Terms of Engagement

Zone of Insanity

Are Bibi Netanyahu and Ehud Barak really crazy enough to bomb Iran -- against the wishes of the United States and their own people?

Uriel Sinai/Getty Images
Uriel Sinai/Getty Images

It must drive Israeli Prime Minister Benjamin Netanyahu crazy that scarcely anybody outside his immediate circle of advisors — oh, and Mitt Romney — understands the imperative for war against Iran. Israel’s retired security chiefs uniformly consider a war unnecessary right now. Israel’s president, Shimon Peres, agrees. A poll released this week found the Israeli public opposed to war by a solid 46 percent to 32 percent. As for the United States, Defense Secretary Leon Panetta insists that "the window is still open to try to work toward a diplomatic solution."

We know this drives Netanyahu crazy because the last few days have seen a frenzy of leaking and spinning by senior Israeli officials. Deputy Foreign Minister Danny Ayalon told an interviewer that the world must halt Iran’s nuclear program within "several weeks." An unnamed "decision maker" — transparently Defense Secretary Ehud Barak — told Ari Shavit of the Israeli daily Haaretz that Israel cannot afford to wait for the United States to take action. And Shavit came up with another big scoop: A new U.S. intelligence report, he asserts, demonstrates conclusively that "within about a year Iran will be capable of becoming a nuclear power."

It’s unclear whether Netanyahu is trying to prepare domestic public opinion for an imminent Israeli strike on Iran, or hoping to bully U.S. President Barack Obama into making some sort of ironclad promise to launch airstrikes — should Iran cross some stipulated red line or should diplomacy fail to deter the Iranians by a stipulated date. Netanyahu would plainly prefer an American attack, which would do far more damage to Iran’s nuclear infrastructure than an Israeli one would, but he may have concluded (as Barak intimated) that Israel will have to act alone rather than risk American inaction. Yet Netanyahu has put Obama in the almost impossible position of having to reassure Israel that the United States will act if necessary — thus reassuring American swing voters that he has Israel’s back — without binding himself to fight Israel’s war on Israel’s terms. Obama has already allowed Israel to back him into a corner by saying that he would go to war rather than accept a nuclear Iran, but apparently Netanyahu and Barak don’t believe him.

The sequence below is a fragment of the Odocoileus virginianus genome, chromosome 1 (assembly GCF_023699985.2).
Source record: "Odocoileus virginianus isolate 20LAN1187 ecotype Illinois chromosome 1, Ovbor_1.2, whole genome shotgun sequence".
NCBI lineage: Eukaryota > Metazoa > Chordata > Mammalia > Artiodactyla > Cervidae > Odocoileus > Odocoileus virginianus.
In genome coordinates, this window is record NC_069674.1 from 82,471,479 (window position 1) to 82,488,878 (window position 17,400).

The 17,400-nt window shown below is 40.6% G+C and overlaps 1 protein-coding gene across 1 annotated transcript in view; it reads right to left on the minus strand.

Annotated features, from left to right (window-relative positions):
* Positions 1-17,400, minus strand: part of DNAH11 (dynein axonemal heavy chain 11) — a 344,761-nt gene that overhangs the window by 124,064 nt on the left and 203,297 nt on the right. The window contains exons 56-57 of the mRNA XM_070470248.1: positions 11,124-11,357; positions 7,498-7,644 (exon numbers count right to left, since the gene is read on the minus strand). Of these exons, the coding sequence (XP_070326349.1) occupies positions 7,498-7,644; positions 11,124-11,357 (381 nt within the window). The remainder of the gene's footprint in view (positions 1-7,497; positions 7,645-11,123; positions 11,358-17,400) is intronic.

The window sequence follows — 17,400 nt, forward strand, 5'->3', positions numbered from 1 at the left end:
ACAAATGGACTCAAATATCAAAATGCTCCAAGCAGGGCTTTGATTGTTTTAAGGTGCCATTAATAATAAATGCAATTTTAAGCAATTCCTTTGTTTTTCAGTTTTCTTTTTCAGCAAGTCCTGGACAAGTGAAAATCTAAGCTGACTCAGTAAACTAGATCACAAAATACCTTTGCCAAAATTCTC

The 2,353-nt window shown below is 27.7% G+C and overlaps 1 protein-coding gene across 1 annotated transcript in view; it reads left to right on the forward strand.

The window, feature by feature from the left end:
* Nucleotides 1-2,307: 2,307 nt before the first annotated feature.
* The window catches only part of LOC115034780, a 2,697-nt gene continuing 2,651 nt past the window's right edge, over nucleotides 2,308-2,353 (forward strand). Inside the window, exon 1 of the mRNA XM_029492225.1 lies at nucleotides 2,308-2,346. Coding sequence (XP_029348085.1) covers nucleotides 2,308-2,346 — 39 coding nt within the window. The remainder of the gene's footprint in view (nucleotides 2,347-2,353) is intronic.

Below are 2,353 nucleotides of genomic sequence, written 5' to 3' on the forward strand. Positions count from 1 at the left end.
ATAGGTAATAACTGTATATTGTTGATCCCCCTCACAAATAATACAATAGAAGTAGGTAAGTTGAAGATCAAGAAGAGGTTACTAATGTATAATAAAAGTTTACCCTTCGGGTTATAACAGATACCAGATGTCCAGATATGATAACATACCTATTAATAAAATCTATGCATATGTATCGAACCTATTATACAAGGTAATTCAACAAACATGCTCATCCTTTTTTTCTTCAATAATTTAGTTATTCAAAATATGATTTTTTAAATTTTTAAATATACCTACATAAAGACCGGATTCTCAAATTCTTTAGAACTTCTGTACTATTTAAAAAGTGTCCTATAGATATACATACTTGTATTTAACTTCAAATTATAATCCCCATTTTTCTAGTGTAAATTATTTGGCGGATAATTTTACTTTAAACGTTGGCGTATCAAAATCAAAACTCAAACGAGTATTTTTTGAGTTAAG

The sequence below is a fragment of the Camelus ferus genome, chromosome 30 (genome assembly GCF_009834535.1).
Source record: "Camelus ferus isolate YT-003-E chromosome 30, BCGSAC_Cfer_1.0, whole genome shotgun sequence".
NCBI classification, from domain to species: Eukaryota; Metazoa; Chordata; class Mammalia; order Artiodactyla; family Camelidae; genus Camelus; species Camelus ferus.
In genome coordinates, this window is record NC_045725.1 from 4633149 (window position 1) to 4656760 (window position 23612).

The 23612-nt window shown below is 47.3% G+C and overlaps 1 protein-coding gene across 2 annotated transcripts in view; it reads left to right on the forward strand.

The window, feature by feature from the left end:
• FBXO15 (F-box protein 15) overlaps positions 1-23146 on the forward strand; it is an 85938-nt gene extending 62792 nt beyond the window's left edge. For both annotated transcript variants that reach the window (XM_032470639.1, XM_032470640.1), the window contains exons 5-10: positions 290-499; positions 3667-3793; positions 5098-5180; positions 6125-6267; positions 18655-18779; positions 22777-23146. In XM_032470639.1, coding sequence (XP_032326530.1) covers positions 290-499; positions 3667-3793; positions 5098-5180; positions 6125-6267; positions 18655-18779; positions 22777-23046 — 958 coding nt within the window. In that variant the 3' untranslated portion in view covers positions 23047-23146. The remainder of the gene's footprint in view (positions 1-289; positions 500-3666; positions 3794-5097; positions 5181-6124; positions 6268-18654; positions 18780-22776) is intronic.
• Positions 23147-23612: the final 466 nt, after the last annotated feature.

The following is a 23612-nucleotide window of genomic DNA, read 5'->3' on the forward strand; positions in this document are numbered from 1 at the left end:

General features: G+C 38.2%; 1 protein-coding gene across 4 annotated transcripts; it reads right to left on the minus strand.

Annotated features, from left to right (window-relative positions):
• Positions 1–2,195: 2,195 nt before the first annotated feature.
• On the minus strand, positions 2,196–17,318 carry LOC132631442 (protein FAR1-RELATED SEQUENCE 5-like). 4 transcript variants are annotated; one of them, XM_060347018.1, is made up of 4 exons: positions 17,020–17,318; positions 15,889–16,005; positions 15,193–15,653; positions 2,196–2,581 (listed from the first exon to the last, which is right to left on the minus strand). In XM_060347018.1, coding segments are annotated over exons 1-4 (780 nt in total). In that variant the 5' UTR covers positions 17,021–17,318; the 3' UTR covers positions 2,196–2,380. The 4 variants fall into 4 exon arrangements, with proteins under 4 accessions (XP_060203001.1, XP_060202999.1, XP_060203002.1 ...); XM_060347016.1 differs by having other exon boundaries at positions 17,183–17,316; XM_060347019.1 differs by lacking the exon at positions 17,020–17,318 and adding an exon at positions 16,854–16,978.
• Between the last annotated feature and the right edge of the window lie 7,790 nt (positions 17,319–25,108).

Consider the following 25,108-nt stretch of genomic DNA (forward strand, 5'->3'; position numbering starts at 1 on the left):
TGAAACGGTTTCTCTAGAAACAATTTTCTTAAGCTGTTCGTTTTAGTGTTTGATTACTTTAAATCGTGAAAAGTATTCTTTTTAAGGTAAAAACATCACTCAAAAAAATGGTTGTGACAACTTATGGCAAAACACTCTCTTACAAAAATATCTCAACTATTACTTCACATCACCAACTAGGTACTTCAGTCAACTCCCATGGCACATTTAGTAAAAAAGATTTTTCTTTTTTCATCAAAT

You wouldn’t know it from the way the Israelis have turned the air blue, but absolutely nothing has happened to change the view of U.S. intelligence about Iran’s intentions or capacities. In January, James Clapper, director of national intelligence, said in congressional testimony: "Iran is keeping open the option to develop nuclear weapons.… We do not know, however, if Iran will eventually decide to build nuclear weapons." Iran, that is, continues to enrich nuclear fuel to a purity consistent with weaponization, but has yet to resume work on the technology needed to make a bomb. That remains the U.S. view. Indeed, as Jeffrey Lewis argues elsewhere on ForeignPolicy.com, it seems that the devastating new intelligence report does not exist.

The difference between the United States and Israel is not, as Shavit charmingly put it in his account of the nonexistent report, that "the post-traumas of Afghanistan, Iraq and the economic crisis have prevented America from taking a hard straight look at" Iran’s nuclear strategy. It is, first, that the United States can wait longer to act than Israel can because it has superior military technology and, second, that so long as diplomacy has a chance of working, the Obama administration is unwilling to risk the terrorist attacks, missile strikes, oil shocks, and grave reputational damage that a war on Iran is likely to provoke. Of course, that’s also why the Israeli public opposes a war whose chief victims might well be themselves. What’s more, bombing would only delay, not eliminate, Iran’s apparent march toward a nuclear bomb — though Michael Oren, Israel’s ambassador to Washington, recently said that this was "not an argument against."